Weekend Cooking: Lunch at the French Laundry

It was by far the most expensive lunch I have ever had. And likely will ever have!

But it so happened that our friends from Singapore, finishing up their year in Stanford, wanted to dine at the French Laundry before they left. I’ve wanted to eat there even before I moved to the Bay Area some four years ago. And my birthday was right around the corner. So it became a graduation-farewell/birthday lunch at French Laundry. And it really is about who you know. Reservations at FL are snapped up as soon as they are available so one can keep calling and calling and never quite get one. And yet here we were, on the July 4th long weekend, on the day of their 19th anniversary no less, thanks to a friend who knew someone!

And it was exquisite! It is after all, a Michelin three-starred restaurant (and the only Michelin-starred establishment I have ever been to).

The service was impeccable. The food not just fantastic but beautifully presented and so well-paced that the many courses flowed so nicely and we didn’t feel stuffed. Ok maybe at the end, with all the mignardises (or petit fours) especially those delicious little macadamia nuts, I was getting full!


But oh let’s start at the beginning.

With their anniversary, every diner was treated to a glass of sparkling white wine. It was my first glass of alcohol in a year so I was naturally delighted!


The first few courses were my overall favourites. The cornet was crunchy and salty and just kinda like eating a tiny salty ice cream cone. And the gruyere gougeres? Warm and cheesy and a wonderful pop-in-the-mouth treat.

Thomas Keller’s signature Oysters and Pearls (pictured top right) was a delectable sabayon of tapioca pearls topped with caviar and oysters. Playful and delicious.

The little egg cup held a truffle-infused chawanmushi-like custard of salty goodness with a thin potato chip (the line through it is a fresh chive) to dip in. It was earthy and mellow.


Those were my favourite dishes. Until I met the cheese course (pictured top right).

Now there were several courses in between like a little salad, some salmon, a lobster and crab cake, and a wonderfully cooked and perfectly seasoned steak. But I truly was blown away by the simplicity and ingenuity of the cheese course. The cheese course, of all things!

It was essentially a goats milk cheese served with shaved fennel, aged balsamic, black mission fig jam and a pine nut brittle. The supple softness and tartness of the cheese balanced so beautifully with the sweet-salty balsamic and the sweet-crunchy brittle and the fig jam. It looked deceptively simple, but those were a few bites of heaven!

A fascinatingly light plum sorbet dish (bottom right) was followed by a choice of two desserts.


As a chocoholic who has to have some chocolate everyday, I aimed straight for the chocolate dessert. Here’s the description:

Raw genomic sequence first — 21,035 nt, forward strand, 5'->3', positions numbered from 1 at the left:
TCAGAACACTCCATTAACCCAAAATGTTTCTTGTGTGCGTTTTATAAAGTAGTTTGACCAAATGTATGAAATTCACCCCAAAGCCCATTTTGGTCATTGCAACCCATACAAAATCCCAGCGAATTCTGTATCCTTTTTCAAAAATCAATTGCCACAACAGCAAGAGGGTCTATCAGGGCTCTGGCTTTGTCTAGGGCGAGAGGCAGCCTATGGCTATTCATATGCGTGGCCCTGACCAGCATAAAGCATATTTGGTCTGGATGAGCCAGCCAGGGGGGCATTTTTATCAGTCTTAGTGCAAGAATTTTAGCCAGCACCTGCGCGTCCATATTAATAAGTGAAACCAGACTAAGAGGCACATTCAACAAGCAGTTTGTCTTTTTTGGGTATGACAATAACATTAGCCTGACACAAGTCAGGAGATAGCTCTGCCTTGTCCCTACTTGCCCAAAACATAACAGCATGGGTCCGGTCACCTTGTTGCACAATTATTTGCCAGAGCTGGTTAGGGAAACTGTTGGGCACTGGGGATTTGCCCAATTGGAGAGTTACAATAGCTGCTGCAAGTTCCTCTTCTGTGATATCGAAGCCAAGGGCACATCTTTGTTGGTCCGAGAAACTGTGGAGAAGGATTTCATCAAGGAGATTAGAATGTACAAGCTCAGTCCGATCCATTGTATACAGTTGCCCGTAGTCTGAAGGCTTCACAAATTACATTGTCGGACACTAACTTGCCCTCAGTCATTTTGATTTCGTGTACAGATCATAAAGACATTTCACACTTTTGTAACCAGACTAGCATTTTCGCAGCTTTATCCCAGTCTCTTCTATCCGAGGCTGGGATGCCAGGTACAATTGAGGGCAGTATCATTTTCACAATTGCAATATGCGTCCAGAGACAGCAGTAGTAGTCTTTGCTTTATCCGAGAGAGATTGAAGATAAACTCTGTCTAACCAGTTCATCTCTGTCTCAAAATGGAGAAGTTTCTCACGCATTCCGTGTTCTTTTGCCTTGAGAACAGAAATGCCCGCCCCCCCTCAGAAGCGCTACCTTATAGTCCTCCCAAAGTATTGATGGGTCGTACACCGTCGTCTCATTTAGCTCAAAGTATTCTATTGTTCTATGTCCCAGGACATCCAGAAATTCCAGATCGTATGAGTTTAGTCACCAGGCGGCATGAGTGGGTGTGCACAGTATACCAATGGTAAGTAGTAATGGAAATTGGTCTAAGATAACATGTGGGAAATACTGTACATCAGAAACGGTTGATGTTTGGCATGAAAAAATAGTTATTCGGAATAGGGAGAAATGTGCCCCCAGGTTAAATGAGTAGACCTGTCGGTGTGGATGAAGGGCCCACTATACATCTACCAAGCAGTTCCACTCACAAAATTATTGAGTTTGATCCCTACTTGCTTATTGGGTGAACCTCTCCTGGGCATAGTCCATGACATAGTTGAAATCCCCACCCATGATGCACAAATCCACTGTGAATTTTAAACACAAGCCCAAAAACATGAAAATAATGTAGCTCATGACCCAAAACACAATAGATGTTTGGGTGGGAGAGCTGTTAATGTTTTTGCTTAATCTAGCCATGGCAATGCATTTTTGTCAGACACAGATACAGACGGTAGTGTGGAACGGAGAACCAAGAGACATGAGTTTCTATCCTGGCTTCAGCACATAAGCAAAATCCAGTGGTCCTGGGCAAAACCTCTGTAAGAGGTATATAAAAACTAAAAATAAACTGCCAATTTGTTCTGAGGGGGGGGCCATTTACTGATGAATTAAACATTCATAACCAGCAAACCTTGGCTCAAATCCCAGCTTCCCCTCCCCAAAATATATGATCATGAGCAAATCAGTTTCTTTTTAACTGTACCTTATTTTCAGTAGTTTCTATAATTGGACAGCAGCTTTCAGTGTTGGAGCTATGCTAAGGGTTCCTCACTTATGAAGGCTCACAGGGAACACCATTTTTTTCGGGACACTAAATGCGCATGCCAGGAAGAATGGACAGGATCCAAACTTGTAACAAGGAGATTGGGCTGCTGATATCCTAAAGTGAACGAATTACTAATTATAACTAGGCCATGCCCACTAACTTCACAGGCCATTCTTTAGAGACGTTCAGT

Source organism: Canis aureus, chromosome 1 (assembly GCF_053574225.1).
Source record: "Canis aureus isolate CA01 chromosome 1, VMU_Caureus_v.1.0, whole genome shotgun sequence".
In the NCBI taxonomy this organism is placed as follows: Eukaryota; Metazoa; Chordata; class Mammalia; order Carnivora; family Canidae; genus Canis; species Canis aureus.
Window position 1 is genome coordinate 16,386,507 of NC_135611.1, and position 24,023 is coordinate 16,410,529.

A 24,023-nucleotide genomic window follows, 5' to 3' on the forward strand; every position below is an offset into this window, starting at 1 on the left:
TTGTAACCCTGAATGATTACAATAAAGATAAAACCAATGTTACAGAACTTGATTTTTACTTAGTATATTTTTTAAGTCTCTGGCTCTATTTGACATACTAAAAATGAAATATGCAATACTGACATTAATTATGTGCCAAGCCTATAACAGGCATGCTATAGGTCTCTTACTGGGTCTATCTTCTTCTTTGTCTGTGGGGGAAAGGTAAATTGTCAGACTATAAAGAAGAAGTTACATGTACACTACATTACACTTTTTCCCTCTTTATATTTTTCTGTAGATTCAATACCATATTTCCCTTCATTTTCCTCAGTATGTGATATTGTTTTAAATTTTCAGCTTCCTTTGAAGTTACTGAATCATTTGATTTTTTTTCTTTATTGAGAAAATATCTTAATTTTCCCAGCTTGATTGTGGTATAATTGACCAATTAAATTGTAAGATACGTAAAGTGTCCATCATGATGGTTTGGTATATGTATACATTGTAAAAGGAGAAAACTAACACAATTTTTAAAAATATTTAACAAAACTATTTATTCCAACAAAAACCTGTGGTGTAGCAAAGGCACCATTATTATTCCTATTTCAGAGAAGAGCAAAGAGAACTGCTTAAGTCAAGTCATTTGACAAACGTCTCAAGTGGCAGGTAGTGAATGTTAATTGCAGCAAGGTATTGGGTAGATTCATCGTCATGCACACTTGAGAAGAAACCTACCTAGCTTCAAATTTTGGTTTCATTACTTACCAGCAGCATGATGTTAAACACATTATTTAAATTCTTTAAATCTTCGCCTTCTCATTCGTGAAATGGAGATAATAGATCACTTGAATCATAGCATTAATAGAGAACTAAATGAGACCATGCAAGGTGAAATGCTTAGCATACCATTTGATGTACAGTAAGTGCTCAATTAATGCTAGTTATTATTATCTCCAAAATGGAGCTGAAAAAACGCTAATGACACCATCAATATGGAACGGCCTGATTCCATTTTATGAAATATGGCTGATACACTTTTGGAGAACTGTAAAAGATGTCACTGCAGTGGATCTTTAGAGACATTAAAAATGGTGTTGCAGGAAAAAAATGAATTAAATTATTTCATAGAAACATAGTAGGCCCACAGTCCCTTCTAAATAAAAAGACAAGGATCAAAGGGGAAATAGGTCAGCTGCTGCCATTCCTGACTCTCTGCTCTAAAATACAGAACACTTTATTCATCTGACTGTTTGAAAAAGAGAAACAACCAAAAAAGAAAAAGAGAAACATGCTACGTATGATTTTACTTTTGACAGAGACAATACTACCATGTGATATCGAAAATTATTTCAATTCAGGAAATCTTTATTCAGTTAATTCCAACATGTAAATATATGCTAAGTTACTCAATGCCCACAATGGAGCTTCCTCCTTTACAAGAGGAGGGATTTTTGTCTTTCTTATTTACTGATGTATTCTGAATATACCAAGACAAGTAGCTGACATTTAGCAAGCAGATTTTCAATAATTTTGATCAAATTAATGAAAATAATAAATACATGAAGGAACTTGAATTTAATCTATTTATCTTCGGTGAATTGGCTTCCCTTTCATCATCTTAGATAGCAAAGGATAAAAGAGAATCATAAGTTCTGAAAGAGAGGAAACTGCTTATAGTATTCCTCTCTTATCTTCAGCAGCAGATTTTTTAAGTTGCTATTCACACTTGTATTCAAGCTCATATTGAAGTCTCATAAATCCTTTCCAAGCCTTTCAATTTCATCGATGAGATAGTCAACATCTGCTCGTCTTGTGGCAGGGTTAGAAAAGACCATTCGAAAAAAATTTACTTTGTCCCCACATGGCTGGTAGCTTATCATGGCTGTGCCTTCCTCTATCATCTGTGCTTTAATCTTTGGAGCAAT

‘Dark Treacle’

Devil’s food, Valrhona chocolate ‘marquise’, Lyle’s Golden Syrup and Marshall Farms burnt honey ice cream (pictured bottom left)

The ‘Strawberry-Vanilla Custard’ though sounded a little less exciting:

Almond ‘pain de Gene’, Tahitian vanilla macaroon and French Laundry Garden strawberry sorbet

Doesn’t it sound like a dream? So I was a little disappointed when I was served the strawberry dessert and the chocolate one was given to the husband.

But when I tasted the strawberry dish, I had the tingles. All the way to my toes. It was refreshing and summery and put a huge smile on my face. I was floating on lovely pink dream!

And when the husband and I switched plates and I tasted the chocolate dessert, I just wanted more of the strawberry! I seem to be coming across some Amazing strawberry desserts this year!

And we were still not done!

An array of handmade chocolates was presented. I picked one of stout and a hazelnut one. Other flavours included peanut butter and jelly, salted caramel, mint etc. Then some little doughnuts, macadamia nuts, caramels and a little mousse dessert that looked like a cappuccino were served.

And finally we were done.

An amazing meal. A gorgeous once in a lifetime meal.


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  1. This is indeed ART. I’m thankful for the photos as I know many fine dining establishments ban the use of cameras at the table. It is fun to live on the edge just once for such an amazing meal.


  2. What a wonderful experience! Thank you for sharing the photos because I’ve heard many descriptions but it’s hard to imagine what all the little things look like.

    I’ve never been, despite living in San Francisco for five years. We just never made the effort when we were down there and now I wish we had.


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